NEET Biology Notes Neural control and chemical coordination
Nervous System and Coordination
Coordination is the process through, which two or more organs interact and complement the functions of one another. In our body, the neural system and the endocrine system jointly coordinate and integrate all the activities of the organs and their functions. The nervous system provides an organised network of point-to-point connections for a quick coordination. The endocrine systojn provides chemical regulation through hormones in animals.
It controls the body by using a series of tissues through out the body formed by a network of electrically conducting cells called neurons or nerve cells.
Neurons and Nerves
- A neuron is a microscopic structure composed of three major parts, i.e. cell body, dendrites and axons.
- Cell body or soma contains cytoplasm with typical cell organelles and certain granules called Nissl’s granules.
Dendrites Cytoplasmic processes from cell body.
- Axon A single long extension of cell body which is protected by a neurilemma. The distal end of axon is branched which terminates as a bulb-like structure called synaptic knob which possess synaptic vesicles containing chemical called neurotransmitters.
- Neurons are bundled together to form nerves. These nerves connect nerve centres to specific organs. The nerves can be insulated or non-insulated. The insulated nerves have coating of myelin sheath. At certain places, the insulation or myelin sheath is interrupted and such places are called nodes of Ranvier.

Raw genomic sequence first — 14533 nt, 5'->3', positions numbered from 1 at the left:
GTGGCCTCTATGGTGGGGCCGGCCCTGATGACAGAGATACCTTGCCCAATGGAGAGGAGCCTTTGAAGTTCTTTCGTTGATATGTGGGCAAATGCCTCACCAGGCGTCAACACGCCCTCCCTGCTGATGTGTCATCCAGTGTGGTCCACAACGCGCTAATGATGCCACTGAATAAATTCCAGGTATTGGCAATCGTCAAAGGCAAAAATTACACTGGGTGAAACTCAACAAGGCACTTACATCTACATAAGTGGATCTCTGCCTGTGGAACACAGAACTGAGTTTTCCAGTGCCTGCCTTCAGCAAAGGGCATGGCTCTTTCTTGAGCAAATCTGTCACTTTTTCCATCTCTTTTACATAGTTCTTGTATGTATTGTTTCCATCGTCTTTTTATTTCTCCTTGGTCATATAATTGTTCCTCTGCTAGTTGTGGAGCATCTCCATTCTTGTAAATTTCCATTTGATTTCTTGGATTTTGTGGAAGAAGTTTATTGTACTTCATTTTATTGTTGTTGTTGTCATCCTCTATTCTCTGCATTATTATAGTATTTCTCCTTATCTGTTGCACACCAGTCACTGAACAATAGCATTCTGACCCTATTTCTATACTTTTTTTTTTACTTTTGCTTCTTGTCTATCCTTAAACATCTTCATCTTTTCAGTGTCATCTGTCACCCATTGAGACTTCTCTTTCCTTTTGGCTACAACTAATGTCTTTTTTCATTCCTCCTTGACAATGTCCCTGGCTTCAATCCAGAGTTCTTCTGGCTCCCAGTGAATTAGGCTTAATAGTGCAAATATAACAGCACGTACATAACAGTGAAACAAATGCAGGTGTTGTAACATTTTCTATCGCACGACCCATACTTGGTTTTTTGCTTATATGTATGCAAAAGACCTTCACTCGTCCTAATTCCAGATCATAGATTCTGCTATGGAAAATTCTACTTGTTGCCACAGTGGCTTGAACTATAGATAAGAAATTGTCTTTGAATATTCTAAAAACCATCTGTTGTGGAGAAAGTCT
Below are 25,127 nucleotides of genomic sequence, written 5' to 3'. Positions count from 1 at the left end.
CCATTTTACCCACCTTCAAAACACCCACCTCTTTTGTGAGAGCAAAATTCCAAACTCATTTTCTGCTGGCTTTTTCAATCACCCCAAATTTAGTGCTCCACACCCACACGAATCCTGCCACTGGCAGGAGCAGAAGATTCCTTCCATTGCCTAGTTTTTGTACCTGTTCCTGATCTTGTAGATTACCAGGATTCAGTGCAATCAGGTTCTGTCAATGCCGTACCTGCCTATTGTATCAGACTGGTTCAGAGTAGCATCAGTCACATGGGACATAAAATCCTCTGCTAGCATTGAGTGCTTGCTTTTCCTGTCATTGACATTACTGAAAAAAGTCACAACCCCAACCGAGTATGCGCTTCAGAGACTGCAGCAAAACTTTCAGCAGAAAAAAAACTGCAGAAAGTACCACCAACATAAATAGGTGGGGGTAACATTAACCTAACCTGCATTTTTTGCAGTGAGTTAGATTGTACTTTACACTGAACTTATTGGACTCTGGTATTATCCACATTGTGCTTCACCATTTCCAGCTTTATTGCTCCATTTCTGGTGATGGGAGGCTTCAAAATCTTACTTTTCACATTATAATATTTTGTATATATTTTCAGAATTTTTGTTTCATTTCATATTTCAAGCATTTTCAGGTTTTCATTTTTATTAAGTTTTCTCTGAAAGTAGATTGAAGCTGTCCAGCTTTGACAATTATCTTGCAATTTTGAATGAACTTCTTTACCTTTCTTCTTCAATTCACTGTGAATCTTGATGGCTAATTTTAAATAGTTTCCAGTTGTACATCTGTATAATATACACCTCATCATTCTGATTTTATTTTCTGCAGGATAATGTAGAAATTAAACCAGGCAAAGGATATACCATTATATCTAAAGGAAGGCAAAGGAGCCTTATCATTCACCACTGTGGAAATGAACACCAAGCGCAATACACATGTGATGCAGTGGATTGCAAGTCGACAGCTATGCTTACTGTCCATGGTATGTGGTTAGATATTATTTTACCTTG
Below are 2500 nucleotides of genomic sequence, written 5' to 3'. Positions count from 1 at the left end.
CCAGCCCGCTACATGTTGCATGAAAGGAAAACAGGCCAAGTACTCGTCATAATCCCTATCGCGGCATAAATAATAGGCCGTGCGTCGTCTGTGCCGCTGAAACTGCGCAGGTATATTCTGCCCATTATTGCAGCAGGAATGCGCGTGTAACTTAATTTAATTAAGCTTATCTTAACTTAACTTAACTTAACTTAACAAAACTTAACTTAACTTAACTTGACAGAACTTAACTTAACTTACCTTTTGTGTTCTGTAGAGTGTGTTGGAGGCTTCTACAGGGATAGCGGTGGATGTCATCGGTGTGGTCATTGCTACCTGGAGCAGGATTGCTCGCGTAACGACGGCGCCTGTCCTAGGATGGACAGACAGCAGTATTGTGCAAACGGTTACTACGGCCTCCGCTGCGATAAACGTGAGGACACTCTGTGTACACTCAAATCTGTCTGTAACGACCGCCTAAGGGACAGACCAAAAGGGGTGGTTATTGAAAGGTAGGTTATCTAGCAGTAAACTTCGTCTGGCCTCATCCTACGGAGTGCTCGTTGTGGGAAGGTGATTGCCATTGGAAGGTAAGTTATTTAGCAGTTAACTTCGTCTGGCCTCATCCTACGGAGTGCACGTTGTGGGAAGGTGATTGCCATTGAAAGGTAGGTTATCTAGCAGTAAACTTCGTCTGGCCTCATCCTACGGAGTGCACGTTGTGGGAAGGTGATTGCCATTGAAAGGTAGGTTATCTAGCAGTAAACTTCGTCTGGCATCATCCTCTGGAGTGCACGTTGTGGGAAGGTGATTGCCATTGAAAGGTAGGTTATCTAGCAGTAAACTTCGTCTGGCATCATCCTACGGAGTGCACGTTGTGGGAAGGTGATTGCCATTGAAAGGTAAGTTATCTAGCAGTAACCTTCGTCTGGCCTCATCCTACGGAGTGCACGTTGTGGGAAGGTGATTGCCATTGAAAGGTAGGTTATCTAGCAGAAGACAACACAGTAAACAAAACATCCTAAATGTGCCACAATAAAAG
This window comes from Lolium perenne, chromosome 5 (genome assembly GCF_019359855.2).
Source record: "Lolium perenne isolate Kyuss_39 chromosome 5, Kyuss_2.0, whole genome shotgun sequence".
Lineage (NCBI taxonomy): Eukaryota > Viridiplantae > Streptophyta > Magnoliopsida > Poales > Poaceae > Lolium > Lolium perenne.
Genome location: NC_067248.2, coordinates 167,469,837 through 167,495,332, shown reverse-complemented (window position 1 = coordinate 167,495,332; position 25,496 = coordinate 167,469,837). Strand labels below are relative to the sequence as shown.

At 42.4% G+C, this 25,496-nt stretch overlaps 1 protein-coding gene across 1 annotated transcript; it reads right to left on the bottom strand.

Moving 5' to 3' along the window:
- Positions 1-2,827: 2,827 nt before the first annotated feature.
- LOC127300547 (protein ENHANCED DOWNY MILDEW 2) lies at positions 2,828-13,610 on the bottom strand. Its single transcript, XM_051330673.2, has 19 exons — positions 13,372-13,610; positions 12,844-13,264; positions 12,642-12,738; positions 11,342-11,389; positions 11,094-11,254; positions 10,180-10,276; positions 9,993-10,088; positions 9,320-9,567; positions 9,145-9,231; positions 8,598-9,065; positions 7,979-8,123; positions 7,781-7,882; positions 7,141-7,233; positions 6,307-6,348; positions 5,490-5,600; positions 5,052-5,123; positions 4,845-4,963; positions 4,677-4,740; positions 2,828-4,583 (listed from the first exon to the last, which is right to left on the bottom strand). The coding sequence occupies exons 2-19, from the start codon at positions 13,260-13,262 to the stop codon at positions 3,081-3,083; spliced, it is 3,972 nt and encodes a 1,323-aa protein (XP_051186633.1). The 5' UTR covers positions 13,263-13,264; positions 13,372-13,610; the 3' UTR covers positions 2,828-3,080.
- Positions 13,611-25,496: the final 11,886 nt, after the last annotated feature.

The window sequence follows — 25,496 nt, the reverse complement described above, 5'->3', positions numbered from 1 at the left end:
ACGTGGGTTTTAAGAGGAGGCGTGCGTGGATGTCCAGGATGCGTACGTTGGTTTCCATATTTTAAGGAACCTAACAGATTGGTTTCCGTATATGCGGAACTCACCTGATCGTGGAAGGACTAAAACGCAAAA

- Neurons are categorised into three groups
It is with one axon with two or more dendrites and found in cerebral cortex.
It is neuron with one axon and one dendrite. It is found in the retina of eye.
The cell body is with one axon only and found usually in the embryonic stage.
Human Nervous System
Nervous system in human beings develops frdm the ectoderm. In mammals, nervous system consists of Central Nervous System (CNS) and Peripheral Nervous System (PNS).
The Autonomic Nervous System (ANS) comes urider PNS in which conduction of impulse from CNS to cardiac muscle, smooth muscles and glands takes place. The study of nervous system including receptors is called neurology.
- Central Nervous System (CNS)
The central nervous system oonsists of brain and spinal cord. In humans both of them are surrounded by three tissue coverings called meninges (two in amphibians, i.e. frog) which are as follows:
- Duramater (outermost)
- Arachnoid mater (middle)
- Piamater (innermost) tox.
The fluid present in around brain and spinal cord is called cerebrospinal fluid, produced by choroid plexus.It is a colourless fluid similar to the plasma with volume of about 80-150 mL in an adult.
The main functions of cerebrospinal fluid are as follows:
- It absorbs shock or jerk to protect brain and spinal cord.
- It serves as medium for exchange of nutrients and waste products between blood and nervous tissue.
- It serves as endocrine medium for transport of hormones.
- The CNS has two types of tissues. These are
- Grey matter, containing cell bodies, dendrites and axon terminals of neurons (synapses) and white matter that contains axons.
The human brain is composed of more than 100 billion neurons and 10-15 trillion neuroglia that support and nourish neurons. The different regions of brain are forebrain, midbrain and hindbrain.
It is the largest part of brain and is divided into :
- Cerebrum The cerebrum is the most developed part in human and is divided into right and left cerebral hemispheres connected by corpus callosum (unique feature of mammals).
The right lobe controls the left body and vice-versa. The cerebrum is composed of subregions cerebral cortex, basal ganglia and limbic system.
- Cerebral cortex forms 80% of the total brain mass. It has folds or convolutions consisting of small grooves called sulci, large grooves called fissures and bulges between two (gyri), which help in increasing surface area of cortex.
- The lobes and sulci of cerebrum are tabulated as below: